An area of concern for the advertising and PR community in New Jersey is a bill that would no longer require that legal notices be placed in newspapers around the state. The measure (A-1083), recently passed unanimously in the Assembly Commerce and Economic Development Committee, would allow legal notices to be placed on official government websites, instead of in newspapers, as is currently required.
Passage of this bill would further weaken the financial health of newspapers -- at a time when many are already on life support. In addition, it is argued that Internet use is by no means universal, and there exists a significant population (mostly older) that does not yet have Internet access.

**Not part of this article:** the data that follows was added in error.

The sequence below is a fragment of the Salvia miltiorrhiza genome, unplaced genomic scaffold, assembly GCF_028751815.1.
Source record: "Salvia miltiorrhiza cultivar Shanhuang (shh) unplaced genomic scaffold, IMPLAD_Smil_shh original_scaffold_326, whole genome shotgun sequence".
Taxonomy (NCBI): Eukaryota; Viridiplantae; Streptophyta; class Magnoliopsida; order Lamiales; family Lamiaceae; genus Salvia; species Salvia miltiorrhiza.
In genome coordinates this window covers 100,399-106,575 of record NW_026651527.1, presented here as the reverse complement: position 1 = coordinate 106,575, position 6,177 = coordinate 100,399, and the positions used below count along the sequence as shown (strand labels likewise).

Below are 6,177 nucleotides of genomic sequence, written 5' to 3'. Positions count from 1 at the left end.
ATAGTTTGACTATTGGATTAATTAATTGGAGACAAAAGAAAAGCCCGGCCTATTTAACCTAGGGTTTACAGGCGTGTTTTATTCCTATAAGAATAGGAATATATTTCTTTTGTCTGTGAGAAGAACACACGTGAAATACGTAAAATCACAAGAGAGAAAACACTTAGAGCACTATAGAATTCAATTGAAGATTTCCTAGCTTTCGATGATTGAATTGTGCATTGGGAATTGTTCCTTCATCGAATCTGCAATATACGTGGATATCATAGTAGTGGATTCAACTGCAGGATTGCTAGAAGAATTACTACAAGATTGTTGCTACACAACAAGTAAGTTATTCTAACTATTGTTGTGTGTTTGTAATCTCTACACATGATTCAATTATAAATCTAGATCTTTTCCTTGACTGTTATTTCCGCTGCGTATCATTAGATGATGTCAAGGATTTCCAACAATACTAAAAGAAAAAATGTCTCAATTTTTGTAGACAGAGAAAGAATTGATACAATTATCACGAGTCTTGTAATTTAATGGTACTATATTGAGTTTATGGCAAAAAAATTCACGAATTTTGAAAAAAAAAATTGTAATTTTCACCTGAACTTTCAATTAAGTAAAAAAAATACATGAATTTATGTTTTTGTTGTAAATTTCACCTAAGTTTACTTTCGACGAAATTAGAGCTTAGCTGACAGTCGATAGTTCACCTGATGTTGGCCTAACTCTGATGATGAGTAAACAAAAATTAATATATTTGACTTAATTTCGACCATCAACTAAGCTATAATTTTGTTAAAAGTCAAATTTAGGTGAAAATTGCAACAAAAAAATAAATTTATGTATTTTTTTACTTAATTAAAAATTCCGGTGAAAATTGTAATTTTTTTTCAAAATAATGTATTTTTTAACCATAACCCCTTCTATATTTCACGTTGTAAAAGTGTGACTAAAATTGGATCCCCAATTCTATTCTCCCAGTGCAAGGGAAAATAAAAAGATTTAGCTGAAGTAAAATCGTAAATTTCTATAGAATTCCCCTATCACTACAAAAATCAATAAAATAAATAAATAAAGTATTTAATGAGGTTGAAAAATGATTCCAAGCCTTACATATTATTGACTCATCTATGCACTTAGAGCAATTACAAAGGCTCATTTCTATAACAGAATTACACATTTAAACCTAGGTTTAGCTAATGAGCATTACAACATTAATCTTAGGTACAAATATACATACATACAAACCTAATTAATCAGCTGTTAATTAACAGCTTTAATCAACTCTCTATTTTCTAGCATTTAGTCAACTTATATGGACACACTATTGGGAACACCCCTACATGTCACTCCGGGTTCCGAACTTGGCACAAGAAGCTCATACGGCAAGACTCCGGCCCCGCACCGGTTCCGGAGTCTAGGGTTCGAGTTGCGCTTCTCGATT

Since the state, also by law, sets the rates that newspapers can charge for this “legal advertising” -- at rates that have not changed since 1983 (when Ronald Reagan was President and many of us were humming Duran Duran’s “Rio”), the savings to the state and municipalities would not be as dramatic as you might at first think.
Given all of that, I believe there is no good reason that legal notices should not continue to be placed in newspapers and at the same time, on government websites. After all, shouldn't we be demanding MORE government transparency, and not less?
Perhaps there will come a day when legal advertising exclusively on government websites will make sense. I don't believe that time has arrived.
In a bizarre twist – even for New Jersey – at the same time that the government is seeking to save money by eliminating the requirement to post legal notices in newspapers, two bills, A 1092 and A-1106, would require newspapers to run certain political advertising free of charge.
Will SOMEONE in Trenton PLEASE wake up?